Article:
Automatic Replenishment Programs (ARPs) are hybrids of POD and SRDP. Like POD, the goal is to always have inventory to fill orders but never have too much inventory. However, instead of printing books in response to individual orders as with POD, small quantities of each title are stored in a warehouse. Based on order flows and remaining stock, reprints are performed automatically to replenish stock as needed. ARP can offer the benefits of POD–no inventory risk, no time-consuming reprint paperwork, printing not billed until actual orders ship, no storage costs–while providing SRDP benefits that POD can’t: a higher level of quality control, lower unit costs, and all the customizations possible with offset or SRDP. However, these benefits derive from having many titles in the system—ARP is definitely not a good fit for publishing an occasional title or occasional reprint; a better option in that case is offset or SRDP, depending on the quantity required. ARP is often used to maintain inventory in a traditional distribution warehouse, but is also the perfect match for a dedicated Direct-to-Consumer (D2C) publishing program. Web orders can be automatically directed into the fulfillment system, resulting in a completely hands-off operation for the publisher.
Use Cases: ARP should be considered when the quantities required do not justify printing offset, the publisher has enough titles to justify setting up an ARP (roughly a minimum of five new titles per year, plus backlist), and the publisher wants to reduce staff time managing reprints and obtain volume print discounts.
Because the rate at which a book sells varies over its life in print, different print models can sometimes be used profitably for a single title, assuming its production specifications fit. In its first year, a book may sell 5,000 copies, making it clearly a case for offset printing. In its second year, the rate of sale could decline to 40 a month, meaning that an offset reprint would produce years worth of unneeded inventory–without even factoring in the likely continued decline in the rate of sale and the cost of storage. In this situation, it makes sense to use SRDP or ARP to keep quality up and unit costs as low as possible without tying up dollars in inventory that may never sell. And finally, when sales trickle to 40 a year, a title might still profitably be set up with Lightning Source for true POD, generating incremental sales with minimal effort and without sinking scarce capital into inventory.
For the first printing of any book, the choice of print model should be based on a realistic estimate of the number of copies likely to be sold in the first year. If the first year sales estimate is realistically 2,000 copies or more, the book should be printed at an offset printer to minimize unit cost, unless an SRDP printer can match the price, in which case going with the SRDP printer will allow much more flexibility for setting reprint quantities and getting fast reprints. In the range of 1,000 to 2,000 copies, it is a much closer call, with offset printing allowing lower unit costs at the high end of the range, but SRDP offering faster turnaround and much more reprint flexibility.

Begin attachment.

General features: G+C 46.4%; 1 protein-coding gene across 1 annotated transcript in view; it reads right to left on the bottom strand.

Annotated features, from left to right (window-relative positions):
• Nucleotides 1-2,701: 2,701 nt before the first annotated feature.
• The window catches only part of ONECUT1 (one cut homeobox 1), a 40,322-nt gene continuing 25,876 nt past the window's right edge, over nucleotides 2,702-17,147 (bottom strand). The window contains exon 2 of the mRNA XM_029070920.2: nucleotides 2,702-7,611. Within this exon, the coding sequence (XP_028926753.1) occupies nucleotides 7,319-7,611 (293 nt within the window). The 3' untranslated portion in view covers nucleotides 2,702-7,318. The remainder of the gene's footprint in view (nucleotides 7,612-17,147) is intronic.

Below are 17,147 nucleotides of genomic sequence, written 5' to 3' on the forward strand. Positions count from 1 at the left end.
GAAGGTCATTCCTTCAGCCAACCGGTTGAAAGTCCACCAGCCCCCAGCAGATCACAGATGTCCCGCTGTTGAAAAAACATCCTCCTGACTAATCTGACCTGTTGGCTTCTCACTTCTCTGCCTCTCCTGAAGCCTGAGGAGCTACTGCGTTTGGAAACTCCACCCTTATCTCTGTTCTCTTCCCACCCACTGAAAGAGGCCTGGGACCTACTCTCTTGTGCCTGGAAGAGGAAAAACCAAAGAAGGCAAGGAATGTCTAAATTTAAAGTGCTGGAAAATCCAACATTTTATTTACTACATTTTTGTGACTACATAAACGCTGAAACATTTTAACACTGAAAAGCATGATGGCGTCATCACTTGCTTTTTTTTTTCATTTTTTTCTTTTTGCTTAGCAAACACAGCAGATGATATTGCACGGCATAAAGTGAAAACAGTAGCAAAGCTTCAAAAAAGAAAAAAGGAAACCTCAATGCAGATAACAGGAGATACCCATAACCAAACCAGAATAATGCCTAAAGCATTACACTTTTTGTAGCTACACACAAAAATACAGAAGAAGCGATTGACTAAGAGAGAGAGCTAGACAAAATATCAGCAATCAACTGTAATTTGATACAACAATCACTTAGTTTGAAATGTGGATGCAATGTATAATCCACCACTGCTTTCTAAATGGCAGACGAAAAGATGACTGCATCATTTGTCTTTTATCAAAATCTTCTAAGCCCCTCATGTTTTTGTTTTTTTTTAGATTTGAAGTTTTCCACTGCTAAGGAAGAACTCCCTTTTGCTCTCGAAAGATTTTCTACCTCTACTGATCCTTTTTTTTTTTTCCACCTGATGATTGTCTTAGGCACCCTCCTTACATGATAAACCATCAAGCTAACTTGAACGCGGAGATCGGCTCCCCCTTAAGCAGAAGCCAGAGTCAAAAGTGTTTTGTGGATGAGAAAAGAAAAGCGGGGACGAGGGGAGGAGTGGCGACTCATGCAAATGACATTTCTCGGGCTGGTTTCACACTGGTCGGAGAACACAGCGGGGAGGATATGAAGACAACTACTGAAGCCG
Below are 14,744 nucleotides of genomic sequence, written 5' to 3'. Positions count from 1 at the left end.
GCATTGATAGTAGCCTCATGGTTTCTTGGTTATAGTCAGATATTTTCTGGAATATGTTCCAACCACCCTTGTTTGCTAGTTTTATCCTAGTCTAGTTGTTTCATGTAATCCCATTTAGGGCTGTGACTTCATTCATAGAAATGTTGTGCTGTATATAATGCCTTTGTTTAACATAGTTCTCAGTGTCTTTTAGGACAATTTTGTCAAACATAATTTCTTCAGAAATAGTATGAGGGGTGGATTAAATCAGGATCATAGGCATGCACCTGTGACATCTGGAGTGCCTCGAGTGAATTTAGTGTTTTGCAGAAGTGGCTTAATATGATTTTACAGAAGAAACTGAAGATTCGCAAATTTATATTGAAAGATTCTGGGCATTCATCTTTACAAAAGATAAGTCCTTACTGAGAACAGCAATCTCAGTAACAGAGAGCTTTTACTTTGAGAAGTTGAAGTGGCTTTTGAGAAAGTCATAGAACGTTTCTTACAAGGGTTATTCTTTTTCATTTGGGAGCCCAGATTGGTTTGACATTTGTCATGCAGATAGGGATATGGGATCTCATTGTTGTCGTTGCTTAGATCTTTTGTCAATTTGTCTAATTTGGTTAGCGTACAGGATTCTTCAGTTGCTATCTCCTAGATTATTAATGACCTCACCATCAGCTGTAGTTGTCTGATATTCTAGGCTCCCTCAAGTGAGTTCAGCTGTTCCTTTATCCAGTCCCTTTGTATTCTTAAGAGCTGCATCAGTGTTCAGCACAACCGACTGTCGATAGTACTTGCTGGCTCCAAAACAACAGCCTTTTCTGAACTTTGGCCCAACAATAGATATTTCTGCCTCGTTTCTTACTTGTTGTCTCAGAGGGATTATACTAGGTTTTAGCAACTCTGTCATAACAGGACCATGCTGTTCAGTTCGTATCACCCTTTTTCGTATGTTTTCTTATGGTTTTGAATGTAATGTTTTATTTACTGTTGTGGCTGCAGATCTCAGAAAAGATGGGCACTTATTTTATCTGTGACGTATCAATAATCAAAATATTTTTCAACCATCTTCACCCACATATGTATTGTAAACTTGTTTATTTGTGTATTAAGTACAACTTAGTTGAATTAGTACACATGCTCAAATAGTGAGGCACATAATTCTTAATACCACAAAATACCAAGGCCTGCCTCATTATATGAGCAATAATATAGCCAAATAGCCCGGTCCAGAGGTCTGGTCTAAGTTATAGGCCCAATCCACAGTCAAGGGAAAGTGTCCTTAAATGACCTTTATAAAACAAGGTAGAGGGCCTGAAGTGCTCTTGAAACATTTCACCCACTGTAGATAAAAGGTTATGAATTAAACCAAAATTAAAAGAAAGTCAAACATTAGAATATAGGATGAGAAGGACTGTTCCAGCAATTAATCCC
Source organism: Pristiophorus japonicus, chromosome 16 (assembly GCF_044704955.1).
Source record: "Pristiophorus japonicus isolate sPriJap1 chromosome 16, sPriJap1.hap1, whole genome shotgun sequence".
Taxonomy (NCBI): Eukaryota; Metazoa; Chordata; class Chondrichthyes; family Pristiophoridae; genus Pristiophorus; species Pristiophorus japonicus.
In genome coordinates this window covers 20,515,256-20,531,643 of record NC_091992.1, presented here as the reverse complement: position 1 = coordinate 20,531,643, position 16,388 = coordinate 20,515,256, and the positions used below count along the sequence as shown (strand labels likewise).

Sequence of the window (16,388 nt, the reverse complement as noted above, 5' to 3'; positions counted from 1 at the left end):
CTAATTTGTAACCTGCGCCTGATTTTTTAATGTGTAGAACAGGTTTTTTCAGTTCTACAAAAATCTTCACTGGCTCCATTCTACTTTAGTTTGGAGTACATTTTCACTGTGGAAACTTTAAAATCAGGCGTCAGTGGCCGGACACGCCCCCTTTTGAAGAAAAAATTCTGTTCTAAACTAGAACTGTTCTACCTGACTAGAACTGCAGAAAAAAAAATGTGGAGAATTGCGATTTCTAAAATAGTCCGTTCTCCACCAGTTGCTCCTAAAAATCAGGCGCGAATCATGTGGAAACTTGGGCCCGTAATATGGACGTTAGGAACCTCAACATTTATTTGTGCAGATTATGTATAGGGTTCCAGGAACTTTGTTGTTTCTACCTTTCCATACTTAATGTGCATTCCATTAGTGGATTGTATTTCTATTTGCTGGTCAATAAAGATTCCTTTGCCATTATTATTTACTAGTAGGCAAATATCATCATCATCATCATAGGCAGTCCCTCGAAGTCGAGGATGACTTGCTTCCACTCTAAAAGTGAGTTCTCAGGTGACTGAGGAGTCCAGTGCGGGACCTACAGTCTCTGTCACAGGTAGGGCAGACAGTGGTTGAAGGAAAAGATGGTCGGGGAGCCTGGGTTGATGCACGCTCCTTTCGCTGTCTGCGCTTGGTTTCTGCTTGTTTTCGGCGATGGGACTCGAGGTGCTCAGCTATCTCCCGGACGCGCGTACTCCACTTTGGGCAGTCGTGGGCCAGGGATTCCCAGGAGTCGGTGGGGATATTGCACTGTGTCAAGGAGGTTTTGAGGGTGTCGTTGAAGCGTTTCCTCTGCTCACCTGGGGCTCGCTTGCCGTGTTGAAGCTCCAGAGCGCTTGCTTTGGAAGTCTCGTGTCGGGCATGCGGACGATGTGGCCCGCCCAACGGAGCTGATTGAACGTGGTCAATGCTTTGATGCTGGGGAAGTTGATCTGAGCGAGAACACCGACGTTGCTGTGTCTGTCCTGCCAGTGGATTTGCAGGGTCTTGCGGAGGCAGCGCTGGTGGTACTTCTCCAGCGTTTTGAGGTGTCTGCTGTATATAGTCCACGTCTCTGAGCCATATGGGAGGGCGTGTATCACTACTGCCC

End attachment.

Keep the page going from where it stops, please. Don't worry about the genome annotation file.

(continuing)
At 1,000 copies or fewer, it makes sense to use either SRDP or ARP. For publishers whose sales model involves stocking a traditional distribution warehouse, SRDP offers good unit costs at these lower quantities, lots of print options, and reprint flexibility. For publishers whose sales model prioritizes D2C or whose business relationships enable them to use ARP for restocking a traditional warehouse, ARP can offer the simplest, least risky, and potentially most economical approach if they have enough titles to justify setting one up.
Unless you actually only expect to need 50 books or fewer and have no sales channels other than Ingram or Amazon, it is hard to see any reason to use POD for a first printing.
For reprints, as with first printings, quantity is the determining factor. If the real rate of sale continues to be high—thousands of copies per year—offset printing will offer the lowest unit cost. If sales are in the hundreds or fewer, SRDP or ARP will offer the best use of capital and lowest risk. If sales tail off to dozens a year, an arrangement with Lightning Source or Createspace is the way to go, unless the title is already in an ARP.
While I have identified long-run printing with offset printing, new high speed digital printing presses based on inkjet technologies are gathering momentum to replace offset presses for all but the very longest runs. It is early yet: inkjet has pretty severe limitations in terms of the paper on which it can print, and quality does not yet match either offset printing or the toner-based digital printing technology. But companies like Kodak, HP, Xerox, and Canon are all investing heavily in solving these issues in attempt to own the market formerly dominated by the offset press manufacturers Heidelberg, Komori, Timsons, and others. When the technical problems are solved, inkjet promises to offer the benefits of offset (speed and low running cost) along with the benefits of digital (fast setup and binding-ready books coming off the end of the press).
|Projected sales, 1 year:||1-50
|Standard page size,
moderate quality requirements,
no print options
|POD||ARP or SRDP||Offset,
|Custom page size,
high quality requirements,
any print options
|ARP or SRDP||ARP or SRDP||Offset,
1. Use conservative sales estimates: most titles do not reward overoptimism!
2. These are guidelines only: selection for any actual run should be based on actual quotes from printers. Page count and other factors may skew the advantage either to SRDP/ARP or to offset.
3. In general, SRDP/ARP will have much faster turnaround than offset, which can be a factor for titles with sudden high demand.
4. These guidelines apply both to first print runs and reprints.